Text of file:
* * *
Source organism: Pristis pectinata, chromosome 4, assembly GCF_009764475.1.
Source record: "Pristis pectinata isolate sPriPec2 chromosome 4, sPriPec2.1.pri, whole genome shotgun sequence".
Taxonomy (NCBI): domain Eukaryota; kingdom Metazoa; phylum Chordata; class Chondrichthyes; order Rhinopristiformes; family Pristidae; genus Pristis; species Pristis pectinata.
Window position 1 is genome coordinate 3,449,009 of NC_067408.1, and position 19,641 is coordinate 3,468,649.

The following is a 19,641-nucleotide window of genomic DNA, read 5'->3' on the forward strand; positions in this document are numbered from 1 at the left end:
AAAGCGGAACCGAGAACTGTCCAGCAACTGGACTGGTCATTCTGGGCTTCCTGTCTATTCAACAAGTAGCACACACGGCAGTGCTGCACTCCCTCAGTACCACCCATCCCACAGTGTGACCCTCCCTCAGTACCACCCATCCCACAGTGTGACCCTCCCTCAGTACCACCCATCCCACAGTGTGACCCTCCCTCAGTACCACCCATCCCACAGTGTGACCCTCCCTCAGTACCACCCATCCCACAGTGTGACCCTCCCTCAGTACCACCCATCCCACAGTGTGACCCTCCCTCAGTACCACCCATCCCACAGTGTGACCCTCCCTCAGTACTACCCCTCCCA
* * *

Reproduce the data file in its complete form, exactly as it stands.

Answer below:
Source organism: Pristis pectinata, chromosome 4, assembly GCF_009764475.1.
Source record: "Pristis pectinata isolate sPriPec2 chromosome 4, sPriPec2.1.pri, whole genome shotgun sequence".
Taxonomy (NCBI): domain Eukaryota; kingdom Metazoa; phylum Chordata; class Chondrichthyes; order Rhinopristiformes; family Pristidae; genus Pristis; species Pristis pectinata.
Window position 1 is genome coordinate 3,449,009 of NC_067408.1, and position 19,641 is coordinate 3,468,649.

The following is a 19,641-nucleotide window of genomic DNA, read 5'->3' on the forward strand; positions in this document are numbered from 1 at the left end:
AAAGCGGAACCGAGAACTGTCCAGCAACTGGACTGGTCATTCTGGGCTTCCTGTCTATTCAACAAGTAGCACACACGGCAGTGCTGCACTCCCTCAGTACCACCCATCCCACAGTGTGACCCTCCCTCAGTACCACCCATCCCACAGTGTGACCCTCCCTCAGTACCACCCATCCCACAGTGTGACCCTCCCTCAGTACCACCCATCCCACAGTGTGACCCTCCCTCAGTACCACCCATCCCACAGTGTGACCCTCCCTCAGTACCACCCATCCCACAGTGTGACCCTCCCTCAGTACCACCCATCCCACAGTGTGACCCTCCCTCAGTACTACCCCTCCCA